Next topic: Substitutions

All transformations in Redberry are first-class objects which means that they can be assigned to variables and share a common way for their applying and manipulation. Consider the syntax used for applying Transformation to mathematical expression:

def tr = Expand def t = '(A_k + B_k)*c'.t def r = tr >> t, l = t << tr assert r == l println r

> c*A_k+c*B_kAs it seen from the example, transformations are applied using left shift

`<<`

or right shift `>>`

operator. It should be noted
that both operators are left-associative so in order to apply several
transformations subsequently, it is better to use a special `&`

operator, which allows to join a set of transformations into a single one:
def t = '(a+b)*c'.t //first expand then substitute def expandAndSubs = Expand & 'c = a + b'.t println expandAndSubs >> t

> a*(a+b)+b*(a+b)

//first substitute then expand def subsAndExpand= 'c = a + b'.t & Expand println subsAndExpand >> t

> a**2+2*a*b+b**2

Transformations (like tensors) are immutable in Redberry. Some transformations may take required or optional arguments using square brackets:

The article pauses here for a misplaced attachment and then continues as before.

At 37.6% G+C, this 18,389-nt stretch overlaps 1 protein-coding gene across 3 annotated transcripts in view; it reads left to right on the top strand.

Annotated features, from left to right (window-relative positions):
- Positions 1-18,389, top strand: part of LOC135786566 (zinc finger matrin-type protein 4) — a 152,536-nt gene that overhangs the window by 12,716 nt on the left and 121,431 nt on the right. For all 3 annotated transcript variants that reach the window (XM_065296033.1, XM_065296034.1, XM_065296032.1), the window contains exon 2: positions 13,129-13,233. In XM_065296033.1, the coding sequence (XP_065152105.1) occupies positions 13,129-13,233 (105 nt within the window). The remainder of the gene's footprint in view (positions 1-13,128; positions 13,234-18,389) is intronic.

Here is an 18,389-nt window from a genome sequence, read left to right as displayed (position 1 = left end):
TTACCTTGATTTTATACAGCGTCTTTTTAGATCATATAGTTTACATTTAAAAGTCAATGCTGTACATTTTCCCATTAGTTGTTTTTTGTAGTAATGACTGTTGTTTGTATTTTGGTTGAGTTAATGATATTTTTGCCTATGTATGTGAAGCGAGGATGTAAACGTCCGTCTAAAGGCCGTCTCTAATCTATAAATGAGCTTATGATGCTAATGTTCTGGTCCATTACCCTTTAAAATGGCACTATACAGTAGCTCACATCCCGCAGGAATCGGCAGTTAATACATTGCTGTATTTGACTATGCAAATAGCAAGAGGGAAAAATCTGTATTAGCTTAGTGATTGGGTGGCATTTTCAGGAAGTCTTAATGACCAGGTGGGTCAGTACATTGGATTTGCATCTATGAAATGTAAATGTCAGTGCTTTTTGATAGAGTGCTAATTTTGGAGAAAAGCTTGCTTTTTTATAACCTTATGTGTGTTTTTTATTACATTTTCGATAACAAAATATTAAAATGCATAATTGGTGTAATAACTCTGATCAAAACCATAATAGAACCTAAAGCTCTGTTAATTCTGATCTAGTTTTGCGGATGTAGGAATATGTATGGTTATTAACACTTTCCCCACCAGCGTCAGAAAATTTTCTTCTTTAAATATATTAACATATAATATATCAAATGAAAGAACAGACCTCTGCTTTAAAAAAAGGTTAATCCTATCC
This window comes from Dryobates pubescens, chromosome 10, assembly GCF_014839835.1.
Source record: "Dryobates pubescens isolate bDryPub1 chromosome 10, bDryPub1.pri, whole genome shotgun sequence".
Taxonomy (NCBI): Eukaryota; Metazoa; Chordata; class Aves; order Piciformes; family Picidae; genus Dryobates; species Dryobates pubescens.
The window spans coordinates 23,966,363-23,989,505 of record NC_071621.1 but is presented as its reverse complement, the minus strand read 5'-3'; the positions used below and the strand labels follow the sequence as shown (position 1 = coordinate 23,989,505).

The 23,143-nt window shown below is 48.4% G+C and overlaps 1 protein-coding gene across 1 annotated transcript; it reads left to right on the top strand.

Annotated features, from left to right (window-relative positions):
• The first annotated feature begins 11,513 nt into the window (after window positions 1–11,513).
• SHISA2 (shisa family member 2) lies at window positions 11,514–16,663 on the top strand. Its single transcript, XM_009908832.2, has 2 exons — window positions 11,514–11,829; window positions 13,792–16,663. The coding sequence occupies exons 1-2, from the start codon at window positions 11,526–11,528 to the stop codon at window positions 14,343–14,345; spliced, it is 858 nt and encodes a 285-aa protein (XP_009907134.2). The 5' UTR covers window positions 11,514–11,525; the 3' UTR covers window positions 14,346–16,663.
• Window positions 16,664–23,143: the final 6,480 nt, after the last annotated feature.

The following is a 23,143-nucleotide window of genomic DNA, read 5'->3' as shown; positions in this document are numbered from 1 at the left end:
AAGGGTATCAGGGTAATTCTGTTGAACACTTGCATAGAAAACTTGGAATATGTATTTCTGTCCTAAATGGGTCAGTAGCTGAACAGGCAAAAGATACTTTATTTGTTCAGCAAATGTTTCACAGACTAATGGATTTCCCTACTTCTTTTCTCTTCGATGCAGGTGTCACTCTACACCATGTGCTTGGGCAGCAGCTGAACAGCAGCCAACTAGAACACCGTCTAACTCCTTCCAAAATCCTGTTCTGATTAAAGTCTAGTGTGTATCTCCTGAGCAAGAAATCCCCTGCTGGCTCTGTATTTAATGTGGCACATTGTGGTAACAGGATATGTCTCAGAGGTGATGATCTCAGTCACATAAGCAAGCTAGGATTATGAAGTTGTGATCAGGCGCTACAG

def eliminateWhileExpand = Expand[EliminateMetrics] def x = '(g_mn + d_m^a*g_na)*f^mn'.t println eliminateWhileExpand >> x

> 2*f_m^m

def diff = Differentiate['x_m'] def y = 'x_m*x^m'.t println diff >> y

> 2*x^mIn this example, the Expand takes an optional parameter, which is a transformation to be applied on each level of expand procedure. In contrast, the argument of Differentiate is required. In both cases a new object will be created and assigned to a corresponding variable. The meaning of arguments is specific for each particular Transformation.

- Related guides: List of common transformations, Programming with Redberry
- Related reference material: Transformation, Tensor